The county's management services committee recently rejected a draft version of a concealed carry policy, but administrators are working with the state's attorney's office to revise and re-present the policy.
"As staff we felt like we were being ahead of the game and frankly being proactive and responding to a recommendation by the Safety and Security Committee," McHenry County Administrator Peter Austin said. "In this instance, that maybe worked to our disadvantage because we couldn't draw on what some of the larger governments were doing."
The DuPage County Board also is likely to vote on an employee policy restricting concealed carry weapons next month, board member Grant Eckhoff said.
The state's attorney's office and the county's human resources department have been revising the employee handbook prohibiting any weapons, not just concealed carry guns, he said.
"Except for authorized people like security and sheriff's department, employees will be barred from having any weapons concealed carry or otherwise," Eckhoff said. "During business hours, it's not needed."
In Kane County, officials are trying to figure out how to regulate concealed carry on county property. Chief Judge Judith Brawka has suggested having gun lockers at the courthouse to prevent break-ins into cars where visitors or employees may have stashed concealed guns.
Members of the county's human services committee would like to explore whether the public or employees should even be allowed to carry concealed guns on public property. At a meeting earlier this week, several board members said the best policy may be to ban all weapons on county property for anyone other than law enforcement personnel.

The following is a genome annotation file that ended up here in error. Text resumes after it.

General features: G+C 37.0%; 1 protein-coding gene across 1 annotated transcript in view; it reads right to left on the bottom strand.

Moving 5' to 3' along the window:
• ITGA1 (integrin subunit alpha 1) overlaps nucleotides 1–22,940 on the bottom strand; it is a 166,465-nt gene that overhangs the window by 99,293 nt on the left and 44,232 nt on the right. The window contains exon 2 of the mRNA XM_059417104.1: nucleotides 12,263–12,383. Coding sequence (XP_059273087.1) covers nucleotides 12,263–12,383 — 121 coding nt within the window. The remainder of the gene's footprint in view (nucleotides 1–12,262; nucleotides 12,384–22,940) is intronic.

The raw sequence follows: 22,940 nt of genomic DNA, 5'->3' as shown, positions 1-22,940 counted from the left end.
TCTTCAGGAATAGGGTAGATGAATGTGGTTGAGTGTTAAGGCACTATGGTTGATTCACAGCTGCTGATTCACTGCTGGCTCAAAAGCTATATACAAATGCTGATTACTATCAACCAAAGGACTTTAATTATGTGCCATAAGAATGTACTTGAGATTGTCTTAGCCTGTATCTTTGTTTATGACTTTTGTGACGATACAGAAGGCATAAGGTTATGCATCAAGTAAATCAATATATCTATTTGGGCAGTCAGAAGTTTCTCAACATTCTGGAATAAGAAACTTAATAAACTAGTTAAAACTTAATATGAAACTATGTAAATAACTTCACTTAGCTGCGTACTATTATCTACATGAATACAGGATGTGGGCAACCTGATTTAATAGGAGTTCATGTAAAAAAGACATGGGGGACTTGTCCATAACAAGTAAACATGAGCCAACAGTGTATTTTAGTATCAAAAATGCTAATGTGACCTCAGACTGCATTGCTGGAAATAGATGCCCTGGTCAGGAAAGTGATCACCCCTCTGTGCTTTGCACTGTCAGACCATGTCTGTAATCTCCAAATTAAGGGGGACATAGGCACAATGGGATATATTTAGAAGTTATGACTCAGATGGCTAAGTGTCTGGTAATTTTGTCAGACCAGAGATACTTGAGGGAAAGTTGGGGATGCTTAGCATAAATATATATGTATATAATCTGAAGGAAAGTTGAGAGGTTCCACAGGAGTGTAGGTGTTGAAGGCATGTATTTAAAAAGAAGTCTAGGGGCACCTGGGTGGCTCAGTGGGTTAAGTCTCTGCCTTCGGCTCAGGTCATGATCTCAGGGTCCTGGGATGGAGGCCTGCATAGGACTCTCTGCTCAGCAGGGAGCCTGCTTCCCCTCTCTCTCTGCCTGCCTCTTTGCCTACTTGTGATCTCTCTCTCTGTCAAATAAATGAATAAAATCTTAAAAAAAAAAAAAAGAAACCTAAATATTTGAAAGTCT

Board members have not discussed whether to restrict employees from being able to carry concealed weapons off county property.
State's Attorney Joe McMahon said his office has banned employees from carrying concealed guns in their official capacity unless they are members of the investigative unit or are authorized law enforcement personnel.
Of the 130 employees at the state's attorney's office, only eight are investigators and not all are authorized to carry a firearm, he said.
"We started looking at the policy earlier, but the policy became effective at the beginning of January 2014," McMahon said. "The concealed carry law is extensive. It has 23 different exceptions as to where a firearm cannot be carried, even if someone is issued a license."
Meanwhile, Lake County is just beginning to research the legalities of the matter. The county employs 2,500 people, 350 of whom are sworn law enforcement officials.
"There may be a liability impact with regard to non-law enforcement employees carrying concealed weapons," said Rodney Marion, director of human resources. "We need to get an idea of what those liabilities might be. We have to make sure we can legally apply any restrictions on employees, and if so, under what circumstances. We'll have to do something within the next few months."
Marion said another thing to consider is whether the county can force employees to disclose whether they have a concealed carry permit.
"Because the law is so new, it's really difficult to understand what you can and can't do," he added.